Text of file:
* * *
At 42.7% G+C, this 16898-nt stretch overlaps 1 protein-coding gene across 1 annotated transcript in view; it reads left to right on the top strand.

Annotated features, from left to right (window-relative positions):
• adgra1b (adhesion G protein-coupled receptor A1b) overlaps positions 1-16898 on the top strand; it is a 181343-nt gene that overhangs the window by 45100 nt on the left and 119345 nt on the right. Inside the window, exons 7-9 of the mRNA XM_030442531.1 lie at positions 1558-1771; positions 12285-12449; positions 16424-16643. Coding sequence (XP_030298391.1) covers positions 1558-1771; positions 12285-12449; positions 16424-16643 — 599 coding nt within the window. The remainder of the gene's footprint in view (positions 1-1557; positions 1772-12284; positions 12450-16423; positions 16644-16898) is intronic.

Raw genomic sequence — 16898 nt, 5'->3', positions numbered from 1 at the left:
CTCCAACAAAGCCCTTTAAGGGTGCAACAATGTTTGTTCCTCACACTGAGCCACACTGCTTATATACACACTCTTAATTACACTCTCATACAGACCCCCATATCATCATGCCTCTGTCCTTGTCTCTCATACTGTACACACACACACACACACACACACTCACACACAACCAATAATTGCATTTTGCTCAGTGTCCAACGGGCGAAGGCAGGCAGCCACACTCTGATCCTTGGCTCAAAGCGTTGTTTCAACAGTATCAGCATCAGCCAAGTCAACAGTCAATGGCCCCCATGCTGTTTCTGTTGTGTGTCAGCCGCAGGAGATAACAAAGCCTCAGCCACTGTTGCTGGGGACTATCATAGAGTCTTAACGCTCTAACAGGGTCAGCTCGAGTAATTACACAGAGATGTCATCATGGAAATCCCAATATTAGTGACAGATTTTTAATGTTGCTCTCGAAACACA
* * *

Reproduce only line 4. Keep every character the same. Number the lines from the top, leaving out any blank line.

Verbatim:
Raw genomic sequence — 16898 nt, 5'->3', positions numbered from 1 at the left: